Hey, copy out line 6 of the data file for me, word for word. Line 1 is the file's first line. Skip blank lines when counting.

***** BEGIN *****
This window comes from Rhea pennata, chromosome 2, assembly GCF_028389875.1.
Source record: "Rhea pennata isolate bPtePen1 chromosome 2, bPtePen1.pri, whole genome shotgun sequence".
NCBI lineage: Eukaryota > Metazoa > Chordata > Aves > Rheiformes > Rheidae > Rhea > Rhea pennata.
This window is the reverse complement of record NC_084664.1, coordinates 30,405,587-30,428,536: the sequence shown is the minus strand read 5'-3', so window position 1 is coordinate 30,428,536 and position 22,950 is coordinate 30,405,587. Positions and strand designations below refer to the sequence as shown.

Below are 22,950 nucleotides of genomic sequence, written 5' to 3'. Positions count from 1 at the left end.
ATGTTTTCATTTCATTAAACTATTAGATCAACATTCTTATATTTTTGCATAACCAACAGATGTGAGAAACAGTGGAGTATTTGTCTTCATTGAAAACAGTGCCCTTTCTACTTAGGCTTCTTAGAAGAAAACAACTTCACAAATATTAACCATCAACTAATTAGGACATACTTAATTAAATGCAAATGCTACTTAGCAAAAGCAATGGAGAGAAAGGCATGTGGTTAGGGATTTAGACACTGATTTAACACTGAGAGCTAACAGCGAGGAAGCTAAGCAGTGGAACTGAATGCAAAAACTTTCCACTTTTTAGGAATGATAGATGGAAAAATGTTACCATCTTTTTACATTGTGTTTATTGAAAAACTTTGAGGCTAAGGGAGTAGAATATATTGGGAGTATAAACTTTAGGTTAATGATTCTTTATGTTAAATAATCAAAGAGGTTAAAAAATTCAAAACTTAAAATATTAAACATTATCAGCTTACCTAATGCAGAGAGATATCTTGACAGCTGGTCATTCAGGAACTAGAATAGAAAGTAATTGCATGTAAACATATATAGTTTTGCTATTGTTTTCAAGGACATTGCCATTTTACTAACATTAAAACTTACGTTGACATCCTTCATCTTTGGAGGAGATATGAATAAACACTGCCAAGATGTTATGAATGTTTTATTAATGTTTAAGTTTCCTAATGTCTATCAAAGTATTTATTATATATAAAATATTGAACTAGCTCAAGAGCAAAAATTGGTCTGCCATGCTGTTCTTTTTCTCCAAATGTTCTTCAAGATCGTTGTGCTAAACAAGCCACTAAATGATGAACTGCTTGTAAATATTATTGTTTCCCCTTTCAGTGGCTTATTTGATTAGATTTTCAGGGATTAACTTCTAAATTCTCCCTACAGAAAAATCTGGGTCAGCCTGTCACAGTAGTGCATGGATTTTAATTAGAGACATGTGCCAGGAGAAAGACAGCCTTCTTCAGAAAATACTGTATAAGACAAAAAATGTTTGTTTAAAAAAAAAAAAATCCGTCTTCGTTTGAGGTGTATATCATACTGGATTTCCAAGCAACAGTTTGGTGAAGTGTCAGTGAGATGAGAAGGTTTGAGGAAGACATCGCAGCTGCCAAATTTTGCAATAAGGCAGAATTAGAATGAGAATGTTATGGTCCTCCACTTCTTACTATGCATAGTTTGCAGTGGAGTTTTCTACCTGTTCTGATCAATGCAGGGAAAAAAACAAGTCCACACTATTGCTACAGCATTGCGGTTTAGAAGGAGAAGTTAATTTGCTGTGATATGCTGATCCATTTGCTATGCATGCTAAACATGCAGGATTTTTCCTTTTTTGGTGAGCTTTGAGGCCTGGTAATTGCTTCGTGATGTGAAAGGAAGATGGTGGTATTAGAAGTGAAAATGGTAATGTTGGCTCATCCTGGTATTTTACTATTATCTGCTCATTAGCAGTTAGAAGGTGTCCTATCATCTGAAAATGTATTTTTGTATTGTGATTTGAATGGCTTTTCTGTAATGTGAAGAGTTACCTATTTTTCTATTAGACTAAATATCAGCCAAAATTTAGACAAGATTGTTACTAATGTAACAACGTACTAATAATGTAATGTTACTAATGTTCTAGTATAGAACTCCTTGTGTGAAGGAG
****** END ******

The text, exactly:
ATGTTTTCATTTCATTAAACTATTAGATCAACATTCTTATATTTTTGCATAACCAACAGATGTGAGAAACAGTGGAGTATTTGTCTTCATTGAAAACAGTGCCCTTTCTACTTAGGCTTCTTAGAAGAAAACAACTTCACAAATATTAACCATCAACTAATTAGGACATACTTAATTAAATGCAAATGCTACTTAGCAAAAGCAATGGAGAGAAAGGCATGTGGTTAGGGATTTAGACACTGATTTAACACTGAGAGCTAACAGCGAGGAAGCTAAGCAGTGGAACTGAATGCAAAAACTTTCCACTTTTTAGGAATGATAGATGGAAAAATGTTACCATCTTTTTACATTGTGTTTATTGAAAAACTTTGAGGCTAAGGGAGTAGAATATATTGGGAGTATAAACTTTAGGTTAATGATTCTTTATGTTAAATAATCAAAGAGGTTAAAAAATTCAAAACTTAAAATATTAAACATTATCAGCTTACCTAATGCAGAGAGATATCTTGACAGCTGGTCATTCAGGAACTAGAATAGAAAGTAATTGCATGTAAACATATATAGTTTTGCTATTGTTTTCAAGGACATTGCCATTTTACTAACATTAAAACTTACGTTGACATCCTTCATCTTTGGAGGAGATATGAATAAACACTGCCAAGATGTTATGAATGTTTTATTAATGTTTAAGTTTCCTAATGTCTATCAAAGTATTTATTATATATAAAATATTGAACTAGCTCAAGAGCAAAAATTGGTCTGCCATGCTGTTCTTTTTCTCCAAATGTTCTTCAAGATCGTTGTGCTAAACAAGCCACTAAATGATGAACTGCTTGTAAATATTATTGTTTCCCCTTTCAGTGGCTTATTTGATTAGATTTTCAGGGATTAACTTCTAAATTCTCCCTACAGAAAAATCTGGGTCAGCCTGTCACAGTAGTGCATGGATTTTAATTAGAGACATGTGCCAGGAGAAAGACAGCCTTCTTCAGAAAATACTGTATAAGACAAAAAATGTTTGTTTAAAAAAAAAAAAATCCGTCTTCGTTTGAGGTGTATATCATACTGGATTTCCAAGCAACAGTTTGGTGAAGTGTCAGTGAGATGAGAAGGTTTGAGGAAGACATCGCAGCTGCCAAATTTTGCAATAAGGCAGAATTAGAATGAGAATGTTATGGTCCTCCACTTCTTACTATGCATAGTTTGCAGTGGAGTTTTCTACCTGTTCTGATCAATGCAGGGAAAAAAACAAGTCCACACTATTGCTACAGCATTGCGGTTTAGAAGGAGAAGTTAATTTGCTGTGATATGCTGATCCATTTGCTATGCATGCTAAACATGCAGGATTTTTCCTTTTTTGGTGAGCTTTGAGGCCTGGTAATTGCTTCGTGATGTGAAAGGAAGATGGTGGTATTAGAAGTGAAAATGGTAATGTTGGCTCATCCTGGTATTTTACTATTATCTGCTCATTAGCAGTTAGAAGGTGTCCTATCATCTGAAAATGTATTTTTGTATTGTGATTTGAATGGCTTTTCTGTAATGTGAAGAGTTACCTATTTTTCTATTAGACTAAATATCAGCCAAAATTTAGACAAGATTGTTACTAATGTAACAACGTACTAATAATGTAATGTTACTAATGTTCTAGTATAGAACTCCTTGTGTGAAGGAG